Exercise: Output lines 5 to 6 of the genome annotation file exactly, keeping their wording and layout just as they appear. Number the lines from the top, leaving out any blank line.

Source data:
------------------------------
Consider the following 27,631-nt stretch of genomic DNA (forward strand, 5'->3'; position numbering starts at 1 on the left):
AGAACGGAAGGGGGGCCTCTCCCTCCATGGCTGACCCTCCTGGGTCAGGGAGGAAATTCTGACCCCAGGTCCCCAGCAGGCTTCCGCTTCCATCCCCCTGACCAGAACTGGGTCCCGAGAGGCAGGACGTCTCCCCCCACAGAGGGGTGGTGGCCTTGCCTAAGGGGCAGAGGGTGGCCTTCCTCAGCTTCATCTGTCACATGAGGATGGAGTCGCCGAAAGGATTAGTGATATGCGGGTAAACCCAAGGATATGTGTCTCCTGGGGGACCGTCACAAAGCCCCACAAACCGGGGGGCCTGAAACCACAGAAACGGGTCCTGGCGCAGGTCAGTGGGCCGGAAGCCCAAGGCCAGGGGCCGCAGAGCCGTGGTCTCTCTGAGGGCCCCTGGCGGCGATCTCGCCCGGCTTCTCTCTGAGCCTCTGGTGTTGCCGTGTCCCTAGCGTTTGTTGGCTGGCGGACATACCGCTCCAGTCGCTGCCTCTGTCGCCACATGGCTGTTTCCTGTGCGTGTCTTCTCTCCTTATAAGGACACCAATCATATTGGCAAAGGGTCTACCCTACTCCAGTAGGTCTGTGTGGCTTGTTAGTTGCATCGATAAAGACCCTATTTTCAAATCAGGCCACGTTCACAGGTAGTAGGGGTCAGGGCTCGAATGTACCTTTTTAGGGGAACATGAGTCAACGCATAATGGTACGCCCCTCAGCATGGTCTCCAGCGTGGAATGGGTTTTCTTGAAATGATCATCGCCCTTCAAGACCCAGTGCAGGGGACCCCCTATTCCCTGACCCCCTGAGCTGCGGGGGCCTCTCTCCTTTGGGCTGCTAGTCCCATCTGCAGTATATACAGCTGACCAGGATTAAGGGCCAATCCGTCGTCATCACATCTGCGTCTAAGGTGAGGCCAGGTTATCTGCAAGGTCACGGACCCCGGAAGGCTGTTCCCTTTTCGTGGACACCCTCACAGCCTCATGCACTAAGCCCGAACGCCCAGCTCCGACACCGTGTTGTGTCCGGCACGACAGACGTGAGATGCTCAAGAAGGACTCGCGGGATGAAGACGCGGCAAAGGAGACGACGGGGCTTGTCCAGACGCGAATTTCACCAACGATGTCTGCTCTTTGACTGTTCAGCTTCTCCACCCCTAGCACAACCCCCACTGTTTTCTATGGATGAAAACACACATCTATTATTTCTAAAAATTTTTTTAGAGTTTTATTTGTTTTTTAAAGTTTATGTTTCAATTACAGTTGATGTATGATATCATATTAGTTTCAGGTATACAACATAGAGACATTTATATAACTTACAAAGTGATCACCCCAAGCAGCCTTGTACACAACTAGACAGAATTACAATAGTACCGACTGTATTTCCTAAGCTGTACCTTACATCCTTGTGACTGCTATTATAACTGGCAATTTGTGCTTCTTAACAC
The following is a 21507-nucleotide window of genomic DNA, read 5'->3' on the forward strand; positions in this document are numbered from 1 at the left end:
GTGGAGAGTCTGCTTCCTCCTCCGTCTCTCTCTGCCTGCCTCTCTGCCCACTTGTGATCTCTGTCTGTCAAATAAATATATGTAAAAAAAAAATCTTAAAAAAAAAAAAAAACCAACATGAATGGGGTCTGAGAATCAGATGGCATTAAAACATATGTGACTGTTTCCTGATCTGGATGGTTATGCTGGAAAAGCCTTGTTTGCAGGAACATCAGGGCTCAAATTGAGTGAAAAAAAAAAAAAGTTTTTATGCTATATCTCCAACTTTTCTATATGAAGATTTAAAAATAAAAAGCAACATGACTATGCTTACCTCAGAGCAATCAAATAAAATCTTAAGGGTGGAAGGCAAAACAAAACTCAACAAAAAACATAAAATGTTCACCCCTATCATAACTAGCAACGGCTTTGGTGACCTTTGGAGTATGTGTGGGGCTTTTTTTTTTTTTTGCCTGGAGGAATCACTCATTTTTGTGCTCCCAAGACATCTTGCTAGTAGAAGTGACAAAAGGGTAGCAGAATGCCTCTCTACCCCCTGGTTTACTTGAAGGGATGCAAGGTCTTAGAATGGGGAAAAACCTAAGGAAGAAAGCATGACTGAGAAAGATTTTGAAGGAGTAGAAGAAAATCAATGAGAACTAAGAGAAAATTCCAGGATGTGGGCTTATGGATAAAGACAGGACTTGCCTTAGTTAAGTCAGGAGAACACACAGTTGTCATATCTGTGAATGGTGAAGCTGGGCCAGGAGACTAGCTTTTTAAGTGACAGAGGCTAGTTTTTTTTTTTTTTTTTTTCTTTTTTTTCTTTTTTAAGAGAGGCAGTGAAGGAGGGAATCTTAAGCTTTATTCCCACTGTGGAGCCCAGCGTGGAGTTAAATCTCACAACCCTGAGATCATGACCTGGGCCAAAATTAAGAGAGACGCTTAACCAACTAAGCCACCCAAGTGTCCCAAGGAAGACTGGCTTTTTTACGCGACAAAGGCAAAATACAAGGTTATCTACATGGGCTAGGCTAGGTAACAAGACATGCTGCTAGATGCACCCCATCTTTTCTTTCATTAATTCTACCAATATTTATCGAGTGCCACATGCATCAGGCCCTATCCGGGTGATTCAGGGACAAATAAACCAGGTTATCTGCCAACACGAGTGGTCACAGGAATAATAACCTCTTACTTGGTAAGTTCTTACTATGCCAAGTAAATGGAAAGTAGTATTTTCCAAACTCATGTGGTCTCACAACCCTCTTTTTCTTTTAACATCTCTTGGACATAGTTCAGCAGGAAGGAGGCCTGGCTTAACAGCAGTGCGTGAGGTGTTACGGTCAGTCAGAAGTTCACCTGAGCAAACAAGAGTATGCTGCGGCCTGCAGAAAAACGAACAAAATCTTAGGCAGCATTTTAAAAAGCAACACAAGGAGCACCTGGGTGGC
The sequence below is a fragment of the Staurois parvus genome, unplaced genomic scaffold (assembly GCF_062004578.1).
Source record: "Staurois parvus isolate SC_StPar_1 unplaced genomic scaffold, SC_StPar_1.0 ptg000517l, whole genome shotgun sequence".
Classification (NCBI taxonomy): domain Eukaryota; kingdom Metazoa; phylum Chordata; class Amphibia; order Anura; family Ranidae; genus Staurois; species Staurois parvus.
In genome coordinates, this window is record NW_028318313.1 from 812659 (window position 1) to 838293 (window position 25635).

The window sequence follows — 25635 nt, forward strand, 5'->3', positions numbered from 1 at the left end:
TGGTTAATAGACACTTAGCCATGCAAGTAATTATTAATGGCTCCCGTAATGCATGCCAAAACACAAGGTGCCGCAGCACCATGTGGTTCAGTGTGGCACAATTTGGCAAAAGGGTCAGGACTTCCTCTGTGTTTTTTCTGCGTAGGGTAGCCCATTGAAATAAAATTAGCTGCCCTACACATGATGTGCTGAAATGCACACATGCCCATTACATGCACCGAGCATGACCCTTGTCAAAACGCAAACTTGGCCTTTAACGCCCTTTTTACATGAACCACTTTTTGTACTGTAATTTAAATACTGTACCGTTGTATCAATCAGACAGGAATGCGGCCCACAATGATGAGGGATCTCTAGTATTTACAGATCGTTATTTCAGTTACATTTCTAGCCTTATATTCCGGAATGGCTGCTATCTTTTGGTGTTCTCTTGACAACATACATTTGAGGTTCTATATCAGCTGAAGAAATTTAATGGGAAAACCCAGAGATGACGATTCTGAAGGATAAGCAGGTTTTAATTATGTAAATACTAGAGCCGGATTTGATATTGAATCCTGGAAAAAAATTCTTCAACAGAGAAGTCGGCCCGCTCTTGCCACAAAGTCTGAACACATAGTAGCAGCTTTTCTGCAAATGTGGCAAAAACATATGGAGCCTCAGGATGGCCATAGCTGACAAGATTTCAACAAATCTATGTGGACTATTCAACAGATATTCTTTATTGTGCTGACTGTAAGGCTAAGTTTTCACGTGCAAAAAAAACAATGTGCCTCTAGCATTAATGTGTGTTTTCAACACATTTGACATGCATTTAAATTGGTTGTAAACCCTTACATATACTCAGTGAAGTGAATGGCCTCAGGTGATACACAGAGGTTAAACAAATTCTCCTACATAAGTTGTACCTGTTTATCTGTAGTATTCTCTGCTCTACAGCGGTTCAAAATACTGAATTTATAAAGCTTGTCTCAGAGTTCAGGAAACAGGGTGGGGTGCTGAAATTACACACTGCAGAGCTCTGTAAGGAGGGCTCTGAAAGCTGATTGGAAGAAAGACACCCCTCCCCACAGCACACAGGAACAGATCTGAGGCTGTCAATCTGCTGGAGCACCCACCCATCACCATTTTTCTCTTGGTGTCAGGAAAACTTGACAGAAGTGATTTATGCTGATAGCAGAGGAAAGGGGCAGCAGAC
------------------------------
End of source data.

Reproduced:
The sequence below is a fragment of the Staurois parvus genome, unplaced genomic scaffold (assembly GCF_062004578.1).
Source record: "Staurois parvus isolate SC_StPar_1 unplaced genomic scaffold, SC_StPar_1.0 ptg000517l, whole genome shotgun sequence".